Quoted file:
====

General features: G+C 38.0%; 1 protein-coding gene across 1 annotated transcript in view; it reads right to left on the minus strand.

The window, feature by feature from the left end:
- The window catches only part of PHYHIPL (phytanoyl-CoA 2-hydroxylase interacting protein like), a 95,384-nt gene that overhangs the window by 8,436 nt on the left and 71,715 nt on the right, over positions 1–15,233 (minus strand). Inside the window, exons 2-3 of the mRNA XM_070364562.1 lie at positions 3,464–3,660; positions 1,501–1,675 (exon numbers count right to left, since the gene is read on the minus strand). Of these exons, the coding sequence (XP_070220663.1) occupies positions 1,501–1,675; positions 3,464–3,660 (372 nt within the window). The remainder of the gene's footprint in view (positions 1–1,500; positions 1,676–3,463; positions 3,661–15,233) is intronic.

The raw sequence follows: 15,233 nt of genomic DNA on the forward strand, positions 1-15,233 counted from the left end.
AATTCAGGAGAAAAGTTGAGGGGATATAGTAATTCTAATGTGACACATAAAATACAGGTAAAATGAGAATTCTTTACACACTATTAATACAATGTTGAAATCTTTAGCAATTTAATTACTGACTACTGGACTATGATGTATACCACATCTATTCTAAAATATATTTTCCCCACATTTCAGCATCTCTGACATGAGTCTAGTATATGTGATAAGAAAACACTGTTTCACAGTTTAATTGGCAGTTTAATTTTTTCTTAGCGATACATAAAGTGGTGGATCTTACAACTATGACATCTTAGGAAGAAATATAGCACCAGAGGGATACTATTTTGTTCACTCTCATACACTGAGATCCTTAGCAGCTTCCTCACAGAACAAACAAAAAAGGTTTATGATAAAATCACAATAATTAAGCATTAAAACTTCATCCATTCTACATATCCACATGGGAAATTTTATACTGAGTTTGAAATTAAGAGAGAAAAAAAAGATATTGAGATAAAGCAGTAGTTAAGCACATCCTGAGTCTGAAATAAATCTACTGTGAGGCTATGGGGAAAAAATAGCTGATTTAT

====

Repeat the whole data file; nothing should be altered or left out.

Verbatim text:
General features: G+C 38.0%; 1 protein-coding gene across 1 annotated transcript in view; it reads right to left on the minus strand.

The window, feature by feature from the left end:
- The window catches only part of PHYHIPL (phytanoyl-CoA 2-hydroxylase interacting protein like), a 95,384-nt gene that overhangs the window by 8,436 nt on the left and 71,715 nt on the right, over positions 1–15,233 (minus strand). Inside the window, exons 2-3 of the mRNA XM_070364562.1 lie at positions 3,464–3,660; positions 1,501–1,675 (exon numbers count right to left, since the gene is read on the minus strand). Of these exons, the coding sequence (XP_070220663.1) occupies positions 1,501–1,675; positions 3,464–3,660 (372 nt within the window). The remainder of the gene's footprint in view (positions 1–1,500; positions 1,676–3,463; positions 3,661–15,233) is intronic.

The raw sequence follows: 15,233 nt of genomic DNA on the forward strand, positions 1-15,233 counted from the left end.
AATTCAGGAGAAAAGTTGAGGGGATATAGTAATTCTAATGTGACACATAAAATACAGGTAAAATGAGAATTCTTTACACACTATTAATACAATGTTGAAATCTTTAGCAATTTAATTACTGACTACTGGACTATGATGTATACCACATCTATTCTAAAATATATTTTCCCCACATTTCAGCATCTCTGACATGAGTCTAGTATATGTGATAAGAAAACACTGTTTCACAGTTTAATTGGCAGTTTAATTTTTTCTTAGCGATACATAAAGTGGTGGATCTTACAACTATGACATCTTAGGAAGAAATATAGCACCAGAGGGATACTATTTTGTTCACTCTCATACACTGAGATCCTTAGCAGCTTCCTCACAGAACAAACAAAAAAGGTTTATGATAAAATCACAATAATTAAGCATTAAAACTTCATCCATTCTACATATCCACATGGGAAATTTTATACTGAGTTTGAAATTAAGAGAGAAAAAAAAGATATTGAGATAAAGCAGTAGTTAAGCACATCCTGAGTCTGAAATAAATCTACTGTGAGGCTATGGGGAAAAAATAGCTGATTTAT